Different from accustomed field recordings, Landscape Sculptures allows listeners to place themselves inside their own imagined landscape. Natural and mechanical sounds slowly move in from all directions, some near, some distant and echoing. These compositions have the affect of translating topography to sound. I recommend reading along with the notes on the back cover as you listen.

John Surman - Westering Home (Island, 1972)

Jazz saxophonist John Surman established himself on the UK circuit in the mid 1960's. In the late sixties, he played alongside Barre Phillips and Stu Martin in a group called The Trio. In the early seventies, Surman started incorporating synthesizers into his work and began recording solo using overdubbing. Westering Home is the first album in this format and Surman plays saxophones, woodwinds, synthesizer, piano and percussion. It has a unique sound that represents Surman's signature modal playing style and interest in folk motifs with free jazz saxophone solos and experimental synthesizer textures. You can find it here.

Jan Steele/John Cage - Voices and Instruments (Obscure, 1976)

Voices and Instruments marked the fifth release for Brian Eno's Obscure Records. Side A features three pieces by Jan Steele that developed from works with an improvisational outfit known as F&W Hat. From the back cover-

         "[F&W Hat] was formed in 1972 at the University of York by Jan Steele, pianist Dave Jones and flautist Mike Dean. The group was directed towards playing a very quiet, repetitive form of improvised rock-based music, a principle which has to some extent survived in these compostions."

Side B contains five works by John Cage. These compositions, all written at various times throughout the the 1940's, are performed here by Richard Bernas on piano with Robert Wyatt or Carla Bley. If you aren't familiar and are interested, there is a wealth of information on the web about John Cage. The back cover offers extensive notes, including lyrics, for each piece. Thanks to Wolf Fifth for the high quality scans. Listen here.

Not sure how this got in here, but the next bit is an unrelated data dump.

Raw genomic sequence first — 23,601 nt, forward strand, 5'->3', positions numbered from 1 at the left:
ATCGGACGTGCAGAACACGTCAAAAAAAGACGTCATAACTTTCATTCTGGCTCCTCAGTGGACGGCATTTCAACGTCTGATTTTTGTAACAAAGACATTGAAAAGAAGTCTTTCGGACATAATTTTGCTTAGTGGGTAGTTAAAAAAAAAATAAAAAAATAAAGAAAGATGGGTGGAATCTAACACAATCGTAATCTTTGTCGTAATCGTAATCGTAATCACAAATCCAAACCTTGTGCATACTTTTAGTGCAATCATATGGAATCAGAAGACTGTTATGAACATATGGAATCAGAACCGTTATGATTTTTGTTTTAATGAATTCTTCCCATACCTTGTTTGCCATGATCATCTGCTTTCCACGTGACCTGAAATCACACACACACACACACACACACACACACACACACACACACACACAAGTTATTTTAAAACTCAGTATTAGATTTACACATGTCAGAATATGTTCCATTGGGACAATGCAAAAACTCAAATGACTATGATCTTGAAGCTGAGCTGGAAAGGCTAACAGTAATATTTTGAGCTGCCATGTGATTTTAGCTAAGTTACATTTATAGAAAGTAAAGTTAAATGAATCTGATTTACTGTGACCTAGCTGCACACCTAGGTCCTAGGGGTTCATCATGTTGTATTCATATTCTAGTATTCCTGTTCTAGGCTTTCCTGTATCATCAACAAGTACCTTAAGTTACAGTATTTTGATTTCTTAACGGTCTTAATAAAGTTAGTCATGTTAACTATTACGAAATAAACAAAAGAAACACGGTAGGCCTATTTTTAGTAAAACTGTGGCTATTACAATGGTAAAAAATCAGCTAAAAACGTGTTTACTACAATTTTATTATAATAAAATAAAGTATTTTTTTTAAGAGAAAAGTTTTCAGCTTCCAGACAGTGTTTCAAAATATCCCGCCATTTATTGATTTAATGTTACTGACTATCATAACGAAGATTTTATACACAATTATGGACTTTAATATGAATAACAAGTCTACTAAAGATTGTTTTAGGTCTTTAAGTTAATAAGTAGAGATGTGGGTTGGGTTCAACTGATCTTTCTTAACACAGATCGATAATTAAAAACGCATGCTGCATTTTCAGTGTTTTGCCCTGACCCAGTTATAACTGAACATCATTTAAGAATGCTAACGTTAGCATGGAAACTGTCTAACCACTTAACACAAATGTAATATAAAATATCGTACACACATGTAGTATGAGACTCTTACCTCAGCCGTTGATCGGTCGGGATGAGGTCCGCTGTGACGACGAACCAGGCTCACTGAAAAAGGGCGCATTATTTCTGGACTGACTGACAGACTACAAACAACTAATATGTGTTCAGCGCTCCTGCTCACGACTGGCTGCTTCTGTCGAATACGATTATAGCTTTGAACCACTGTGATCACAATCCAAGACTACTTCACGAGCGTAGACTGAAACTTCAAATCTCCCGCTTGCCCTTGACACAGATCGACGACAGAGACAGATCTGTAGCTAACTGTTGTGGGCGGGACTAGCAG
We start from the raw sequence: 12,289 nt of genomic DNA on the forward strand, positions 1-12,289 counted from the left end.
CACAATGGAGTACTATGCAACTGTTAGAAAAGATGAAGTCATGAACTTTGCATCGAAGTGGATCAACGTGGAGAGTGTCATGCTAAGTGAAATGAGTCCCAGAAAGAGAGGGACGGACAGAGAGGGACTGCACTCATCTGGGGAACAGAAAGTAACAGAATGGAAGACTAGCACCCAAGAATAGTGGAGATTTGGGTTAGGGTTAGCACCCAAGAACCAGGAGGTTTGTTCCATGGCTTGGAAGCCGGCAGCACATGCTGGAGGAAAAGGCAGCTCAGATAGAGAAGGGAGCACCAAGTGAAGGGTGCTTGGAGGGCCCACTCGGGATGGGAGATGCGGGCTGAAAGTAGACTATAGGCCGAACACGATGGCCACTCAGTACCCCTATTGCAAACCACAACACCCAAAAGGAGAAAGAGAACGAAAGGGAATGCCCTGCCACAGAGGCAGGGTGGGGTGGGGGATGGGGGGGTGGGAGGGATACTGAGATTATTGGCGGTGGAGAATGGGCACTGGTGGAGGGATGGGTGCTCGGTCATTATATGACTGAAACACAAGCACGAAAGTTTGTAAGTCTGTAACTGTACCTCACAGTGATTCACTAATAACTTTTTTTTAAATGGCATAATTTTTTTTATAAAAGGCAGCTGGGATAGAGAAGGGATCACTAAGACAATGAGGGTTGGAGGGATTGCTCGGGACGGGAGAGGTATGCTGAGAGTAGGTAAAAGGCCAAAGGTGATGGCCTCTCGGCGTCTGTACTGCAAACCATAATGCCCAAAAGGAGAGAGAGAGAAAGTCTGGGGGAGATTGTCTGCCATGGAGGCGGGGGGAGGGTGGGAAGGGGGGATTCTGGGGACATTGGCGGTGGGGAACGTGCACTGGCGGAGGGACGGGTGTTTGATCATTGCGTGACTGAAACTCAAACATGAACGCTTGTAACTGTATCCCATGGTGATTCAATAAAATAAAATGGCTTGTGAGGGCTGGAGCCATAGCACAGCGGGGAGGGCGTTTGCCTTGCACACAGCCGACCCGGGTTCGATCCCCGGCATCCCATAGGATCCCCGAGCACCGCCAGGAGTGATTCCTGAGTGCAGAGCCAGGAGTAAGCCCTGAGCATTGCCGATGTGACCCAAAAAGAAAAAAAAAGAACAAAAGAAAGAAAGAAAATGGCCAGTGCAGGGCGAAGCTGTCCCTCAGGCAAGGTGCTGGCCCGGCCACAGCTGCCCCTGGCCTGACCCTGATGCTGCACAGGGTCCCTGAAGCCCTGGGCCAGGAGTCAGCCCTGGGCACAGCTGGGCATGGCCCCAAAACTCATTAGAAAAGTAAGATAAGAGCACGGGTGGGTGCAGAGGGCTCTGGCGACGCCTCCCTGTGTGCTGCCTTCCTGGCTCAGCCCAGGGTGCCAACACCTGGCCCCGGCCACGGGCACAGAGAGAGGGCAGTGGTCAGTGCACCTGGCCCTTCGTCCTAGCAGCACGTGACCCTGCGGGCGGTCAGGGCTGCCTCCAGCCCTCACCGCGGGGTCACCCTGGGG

Monday, July 30, 2012

Soft Verdict - Vergessen (les disques du crépuscule, 1982)

Soft Verdict was established by Flemish composer Wim Mertens in the early 1980's. The band performed Mertens' compositions for ensembles often consisting of both acoustic and electronic instruments. Though hard to categorize, his work bears the influence of American minimalists Steve Reich and Philip Glass and resembles that of his contemporaries Michael Nyman and Gavin Bryars. The pieces on Vergessen are melodic and repetitious, some playing with the cyclic theme common in Reich's work. Vergessen is the German word for forgotten, an apropos title consistent with the pensive, reminiscent feeling of the songs. Enjoy.

Malcolm Cecil - Radiance (Unity, 1981)

In the early 1970's, Malcolm Cecil developed the world's largest privately built synthesizer- TONTO, or The Original New Timbral Orchestra. His desire was to create a synthesizer with "multi-timbral polyphony", where each key pressed is capable of creating it's own unique sound. Along with Robert Margouleff, Cecil formed TONTO's Expanding Headband and in 1971 released Zero Time which featured TONTO exclusively. Throughout the 70's and 80's, the duo performed studio work for numerous acts, most famously Stevie Wonder.

Radiance is Cecil's only solo release. It is mostly comprised of short pieces, some of which are focused around melodic themes, with one track featuring jazz flautist and new age pioneer Paul Horn. It's a beautiful, meditative record that maintains the spiritual and science-fiction themes of New Age music while showcasing TONTO's diverse capabilities. Recommended.

Tuesday, July 17, 2012

The Dartmouth Digital Synthesizer (Folkways, 1976)